Katrina Inquiries Carry Political Risks There's a lot at stake politically for lawmakers in the investigations into the government's response to Hurricane Katrina, Andrea Seabrook writes in the latest Pennsylvania Avenue column.
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Katrina Inquiries Carry Political Risks

Whether you call it the "blame game" or lawmakers' constitutional duty, the investigations into what went wrong with Hurricane Katrina have begun. The investigation itself is now the focal point for a game of partisan brinksmanship — challenging voters next year to choose the winner.

The Republican chairs of the House and Senate government reform committees will conduct the investigation, beginning by laying out a timeline of when the hurricane hit, when the levies broke, and other facts of the disaster. Later they'll get down to grilling federal, state and local officials about their rescue and relief operations — including next Tuesday's much anticipated appearance of the former head of the Federal Emergency Management Agency, Michael Brown.

By then, we'll have the response to Hurricane Rita to compare against the handling of Katrina. This time around, one assumes, the feds won't be caught napping.

But even if the Rita response goes well, the post-Katrina crisis will continue for millions of Gulf Coast residents. And whatever hearings we get on the Hill, they won't be what leaders of either party wanted.

On their first week back in town, House Speaker Dennis Hastert and Senate Majority Leader Bill Frist announced to much fanfare their plan for a bipartisan, bicameral select committee to investigate the response to Katrina. Only problem was, they didn't consult with Democratic leaders before announcing their "bipartisan" effort. This angered Senate Minority Leader Harry Reid and House Minority Leader Nancy Pelosi. Why, the Democrats asked, should the Republicans control the investigation into a federal disaster response led by Republicans in the Bush administration?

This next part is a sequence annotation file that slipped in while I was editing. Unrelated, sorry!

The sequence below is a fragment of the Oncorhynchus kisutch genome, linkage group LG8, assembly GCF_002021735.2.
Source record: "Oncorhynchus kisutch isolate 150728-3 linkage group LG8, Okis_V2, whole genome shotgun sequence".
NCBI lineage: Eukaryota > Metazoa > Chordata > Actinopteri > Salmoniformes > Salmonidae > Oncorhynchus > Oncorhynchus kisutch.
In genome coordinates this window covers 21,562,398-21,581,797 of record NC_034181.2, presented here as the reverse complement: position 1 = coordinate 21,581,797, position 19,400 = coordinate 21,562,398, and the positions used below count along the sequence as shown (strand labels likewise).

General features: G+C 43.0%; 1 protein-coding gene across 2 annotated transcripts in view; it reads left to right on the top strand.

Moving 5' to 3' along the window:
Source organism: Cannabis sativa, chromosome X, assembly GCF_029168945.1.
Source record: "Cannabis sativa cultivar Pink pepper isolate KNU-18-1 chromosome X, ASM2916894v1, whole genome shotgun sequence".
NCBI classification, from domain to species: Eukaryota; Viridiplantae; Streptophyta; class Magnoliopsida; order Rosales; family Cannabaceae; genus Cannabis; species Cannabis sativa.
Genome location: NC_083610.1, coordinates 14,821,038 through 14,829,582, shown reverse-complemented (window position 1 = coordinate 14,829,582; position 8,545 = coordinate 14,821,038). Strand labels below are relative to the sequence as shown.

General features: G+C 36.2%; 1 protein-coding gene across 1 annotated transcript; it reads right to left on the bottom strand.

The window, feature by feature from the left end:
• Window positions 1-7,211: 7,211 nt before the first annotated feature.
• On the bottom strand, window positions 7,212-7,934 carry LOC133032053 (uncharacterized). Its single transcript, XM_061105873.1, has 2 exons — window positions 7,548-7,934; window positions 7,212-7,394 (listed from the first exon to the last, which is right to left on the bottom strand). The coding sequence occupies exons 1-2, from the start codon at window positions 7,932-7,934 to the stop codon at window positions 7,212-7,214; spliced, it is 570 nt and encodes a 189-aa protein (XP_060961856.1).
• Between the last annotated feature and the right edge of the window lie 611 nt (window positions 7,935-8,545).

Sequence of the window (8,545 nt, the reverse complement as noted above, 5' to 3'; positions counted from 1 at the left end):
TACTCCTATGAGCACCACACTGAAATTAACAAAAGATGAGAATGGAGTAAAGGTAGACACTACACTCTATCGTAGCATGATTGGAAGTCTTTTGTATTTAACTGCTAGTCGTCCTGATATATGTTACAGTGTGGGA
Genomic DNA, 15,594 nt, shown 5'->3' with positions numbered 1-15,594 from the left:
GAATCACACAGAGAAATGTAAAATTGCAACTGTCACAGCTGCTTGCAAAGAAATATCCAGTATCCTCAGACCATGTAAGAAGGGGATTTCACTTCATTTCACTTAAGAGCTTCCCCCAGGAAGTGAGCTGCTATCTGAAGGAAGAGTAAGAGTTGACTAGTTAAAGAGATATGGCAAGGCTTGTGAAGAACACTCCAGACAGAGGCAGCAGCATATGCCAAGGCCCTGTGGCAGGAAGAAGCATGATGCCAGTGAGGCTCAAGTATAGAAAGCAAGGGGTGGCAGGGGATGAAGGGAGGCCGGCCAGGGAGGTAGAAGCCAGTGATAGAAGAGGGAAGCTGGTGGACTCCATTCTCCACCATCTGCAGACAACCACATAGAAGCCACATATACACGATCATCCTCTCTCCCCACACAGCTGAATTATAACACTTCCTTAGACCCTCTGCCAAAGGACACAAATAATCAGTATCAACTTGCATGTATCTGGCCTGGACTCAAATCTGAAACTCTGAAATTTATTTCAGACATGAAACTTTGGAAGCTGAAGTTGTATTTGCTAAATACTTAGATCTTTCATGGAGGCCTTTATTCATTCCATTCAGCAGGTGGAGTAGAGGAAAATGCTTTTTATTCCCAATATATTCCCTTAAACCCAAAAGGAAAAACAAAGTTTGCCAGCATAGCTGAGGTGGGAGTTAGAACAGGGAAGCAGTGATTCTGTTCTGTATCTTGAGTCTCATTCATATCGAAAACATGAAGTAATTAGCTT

The Democrats proposed an alternative: an independent panel like the 9-11 Commission. The idea was backed by some 70 percent of respondents in national polls, but Republican leaders on the Hill wanted to keep the probe within the legislative branch. And the White House, which had initially opposed the 9-11 Commission, was all the more determined to stop this one, having been bruised by revelations and criticisms emanating from the 9-11 panel.

A week of negotiating only served to heighten these tensions. Republicans leaders tried to block their own members from conducting Katrina hearings in various committees, and Democratic leaders refused to appoint any of their members to the panel Republicans proposed. Finally, at the insistence of two moderate Republicans outside of the leadership — Maine Sen. Susan Collins and Virginia Rep. Tom Davis — hearings got underway. The question is, how many Democrats will show up?

The politics here are sticky. Democrats know they have public opinion on their side regarding the independent commission, but public opinion can change. And it might well do so if Americans turn on their TVs to find Republicans asking federal officials tough questions, while Democratic chairs stand empty.

Whether the Democrats decide to participate, or the Republicans eventually accede to an independent commission, it's voters who will decide which party suffers and which gains from this brinksmanship. The entire House of Representatives and a third of the Senate will be on the ballot next year. Katrina now looks like the political turning point of this Congress. And as we approach the halfway point between the last election and the next one, the gravitational pull of the future begins to overcome that of the past.